'Prime Suspect: The Final Act,' Sunday and Nov. 19 on PBS
Farewells often trip up iconic television characters. Not Jane Tennison (Helen Mirren). This complex heroine receives a stellar sendoff in "Prime Suspect: The Final Act."
This engrossing miniseries puts Tennison through crises, forces her to defend life choices and allows her to sum up her career. Detective Superintendent Tennison of Scotland Yard also struggles to solve a final case, the murder of a 14-year-old girl.
The mystery, however, matters less than being in Tennison's electric presence one last time. The miniseries airs from 9 to 11 EST tonight and Nov. 19 on PBS' "Masterpiece Theatre."
The chief draw, of course, is Mirren, who wraps up a peerless performance. Since "Prime Suspect" debuted on PBS in 1992, the actress has played Tennison with a bracing mix of smarts, cynicism and grit. The actress also portrayed Tennison's blunders unflinchingly, which heightened the program's realism.
This time out, writer Frank Deasy provides more personal insights into Tennison. She reluctantly wrestles with her excessive drinking and attends Alcoholics Anonymous meetings.
She says goodbye to her dying father, Arnold (Frank Finlay). They understand one another, finally, in wrenching scenes that are tenderly acted.
This pioneering policewoman, who fought sexual discrimination, looks toward retirement - or, as she says, being put "out to grass." Her male boss, speaking to an underling, is pessimistic.
"Old school, that's Tennison," he says. "On the force, what, 30, 35 years? Battered, burned-out. Dinosaurs. What do they do when they leave? They drag themselves to death."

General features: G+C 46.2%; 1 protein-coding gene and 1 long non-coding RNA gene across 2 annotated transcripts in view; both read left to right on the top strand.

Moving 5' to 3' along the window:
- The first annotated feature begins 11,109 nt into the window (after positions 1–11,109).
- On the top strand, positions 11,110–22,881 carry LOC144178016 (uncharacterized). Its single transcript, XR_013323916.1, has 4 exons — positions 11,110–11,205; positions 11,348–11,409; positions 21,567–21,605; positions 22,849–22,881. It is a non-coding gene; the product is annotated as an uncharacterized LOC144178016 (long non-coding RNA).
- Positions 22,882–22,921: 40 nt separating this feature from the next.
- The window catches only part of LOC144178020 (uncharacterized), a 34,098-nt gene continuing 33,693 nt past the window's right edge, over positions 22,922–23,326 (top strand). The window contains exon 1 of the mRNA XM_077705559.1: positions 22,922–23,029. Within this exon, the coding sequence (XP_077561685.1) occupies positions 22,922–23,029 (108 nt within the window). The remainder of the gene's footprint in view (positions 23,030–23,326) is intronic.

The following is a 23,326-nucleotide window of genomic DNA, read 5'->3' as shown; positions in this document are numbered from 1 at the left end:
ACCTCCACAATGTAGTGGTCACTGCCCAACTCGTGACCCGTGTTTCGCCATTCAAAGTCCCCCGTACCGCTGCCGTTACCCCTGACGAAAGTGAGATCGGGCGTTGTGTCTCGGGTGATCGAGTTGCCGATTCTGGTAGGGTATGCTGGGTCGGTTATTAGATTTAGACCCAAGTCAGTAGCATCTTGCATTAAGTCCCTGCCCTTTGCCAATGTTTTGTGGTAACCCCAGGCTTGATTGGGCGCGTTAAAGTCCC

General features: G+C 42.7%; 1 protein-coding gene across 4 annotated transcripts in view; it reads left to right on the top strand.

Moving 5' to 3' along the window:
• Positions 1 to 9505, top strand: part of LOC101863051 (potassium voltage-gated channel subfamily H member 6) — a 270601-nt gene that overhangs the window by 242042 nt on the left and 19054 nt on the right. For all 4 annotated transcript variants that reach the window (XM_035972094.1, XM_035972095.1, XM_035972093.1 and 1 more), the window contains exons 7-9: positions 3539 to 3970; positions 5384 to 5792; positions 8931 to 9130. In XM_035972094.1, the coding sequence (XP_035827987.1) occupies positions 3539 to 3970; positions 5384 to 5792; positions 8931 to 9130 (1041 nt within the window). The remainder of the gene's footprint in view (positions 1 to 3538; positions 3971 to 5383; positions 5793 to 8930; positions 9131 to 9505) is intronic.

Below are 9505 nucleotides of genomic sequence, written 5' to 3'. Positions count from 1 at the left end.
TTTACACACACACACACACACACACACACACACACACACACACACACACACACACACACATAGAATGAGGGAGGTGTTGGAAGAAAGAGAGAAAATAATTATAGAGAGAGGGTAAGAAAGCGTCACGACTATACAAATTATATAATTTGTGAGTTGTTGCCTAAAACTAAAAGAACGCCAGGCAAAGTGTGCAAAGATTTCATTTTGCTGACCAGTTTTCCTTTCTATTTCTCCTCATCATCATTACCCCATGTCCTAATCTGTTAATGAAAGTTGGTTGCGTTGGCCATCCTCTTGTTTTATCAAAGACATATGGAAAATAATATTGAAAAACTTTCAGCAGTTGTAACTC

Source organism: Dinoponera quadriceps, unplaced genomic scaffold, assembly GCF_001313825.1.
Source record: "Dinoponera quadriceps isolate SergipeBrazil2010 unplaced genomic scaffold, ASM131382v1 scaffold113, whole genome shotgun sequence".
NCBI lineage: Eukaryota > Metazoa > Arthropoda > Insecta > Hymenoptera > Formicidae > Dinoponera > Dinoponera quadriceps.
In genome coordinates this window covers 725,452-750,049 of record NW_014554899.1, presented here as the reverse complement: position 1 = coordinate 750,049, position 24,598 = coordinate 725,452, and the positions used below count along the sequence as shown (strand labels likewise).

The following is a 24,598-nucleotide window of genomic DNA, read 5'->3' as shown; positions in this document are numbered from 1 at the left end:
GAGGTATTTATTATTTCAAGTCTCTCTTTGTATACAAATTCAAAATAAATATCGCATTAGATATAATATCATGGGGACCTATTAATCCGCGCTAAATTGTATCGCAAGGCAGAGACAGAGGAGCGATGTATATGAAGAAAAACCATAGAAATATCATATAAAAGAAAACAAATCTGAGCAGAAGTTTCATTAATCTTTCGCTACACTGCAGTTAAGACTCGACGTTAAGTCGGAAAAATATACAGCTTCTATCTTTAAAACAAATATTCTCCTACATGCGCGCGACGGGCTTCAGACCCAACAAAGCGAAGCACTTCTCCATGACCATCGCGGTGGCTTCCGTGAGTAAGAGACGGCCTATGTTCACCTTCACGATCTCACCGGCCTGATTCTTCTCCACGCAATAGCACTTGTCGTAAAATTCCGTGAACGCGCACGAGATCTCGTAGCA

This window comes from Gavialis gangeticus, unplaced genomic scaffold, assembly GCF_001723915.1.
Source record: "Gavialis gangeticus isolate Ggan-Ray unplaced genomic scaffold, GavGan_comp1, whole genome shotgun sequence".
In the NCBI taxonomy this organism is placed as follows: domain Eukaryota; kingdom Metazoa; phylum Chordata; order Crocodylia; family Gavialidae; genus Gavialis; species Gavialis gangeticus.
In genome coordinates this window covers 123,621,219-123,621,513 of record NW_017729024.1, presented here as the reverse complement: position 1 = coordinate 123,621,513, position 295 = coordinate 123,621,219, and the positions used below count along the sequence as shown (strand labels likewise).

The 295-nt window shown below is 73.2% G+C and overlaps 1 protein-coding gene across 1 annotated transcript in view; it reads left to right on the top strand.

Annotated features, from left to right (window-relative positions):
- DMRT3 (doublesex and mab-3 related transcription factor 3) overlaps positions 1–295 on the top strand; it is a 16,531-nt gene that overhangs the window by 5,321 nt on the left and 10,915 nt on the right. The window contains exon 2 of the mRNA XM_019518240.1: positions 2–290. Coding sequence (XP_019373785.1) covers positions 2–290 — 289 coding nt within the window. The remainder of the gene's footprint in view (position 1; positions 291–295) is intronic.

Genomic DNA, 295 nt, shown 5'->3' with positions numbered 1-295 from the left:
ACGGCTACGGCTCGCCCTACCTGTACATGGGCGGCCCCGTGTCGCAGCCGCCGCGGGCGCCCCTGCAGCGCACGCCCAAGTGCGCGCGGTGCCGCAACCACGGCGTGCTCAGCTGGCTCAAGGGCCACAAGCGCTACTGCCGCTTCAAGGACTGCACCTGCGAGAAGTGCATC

Mirren is equally adept at the haggard and the hopeful. She portrays loneliness and desperation without going mawkish. She reveals more vulnerability when Tennison reaches out to surprising sources of support.
Will the shaking, forgetful detective pull herself together? Will she drive when she shouldn't? The actress makes you feel for Tennison.
The script gives Mirren many choice moments. She excels in a drunk scene, set in a pub, that is audacious and mortifying. In the key scene, Tennison remains clear-eyed about herself.
"I've had a good run," she says. "Dozens of convictions. Three commendations: two for bravery, one for excellence. More than most."
Even then, Tennison retains her biting humor. "Don't call me ma'am," she tells a colleague. "I'm not the bloody queen," a witty reference to Mirren's role as Elizabeth II in "The Queen."
Director Philip Martin tells this story forcefully. The musical score pounds. The edgy cinematography accentuates London's seedy dangers. The violence shocks. The first half ends with a devastating cliffhanger.
Unsettling revelations surface about the young murder victim. Tennison strains in interrogations to solve the sordid crime. In a shrewd stroke, the filmmakers basically let viewers figure out who did it before addled Tennison does.
No matter. Tenacious Tennison remains riveting. The previous six installments form a TV landmark. Their cumulative power buttresses "Prime Suspect: The Final Act," a strong candidate for program of the year.
The indispensable Mirren is bloody brilliant once more. You won't see Tennison's like again.
PRIME SUSPECT: THE FINAL ACT
Cast: Helen Mirren, Stephen Tompkinson, Laura Greenwood, Gary Lewis, Frank Finlay.
Where and when: PBS presents the two-part "Masterpiece Theatre" from 9 to 11 EST Nov. 12 and Nov. 19.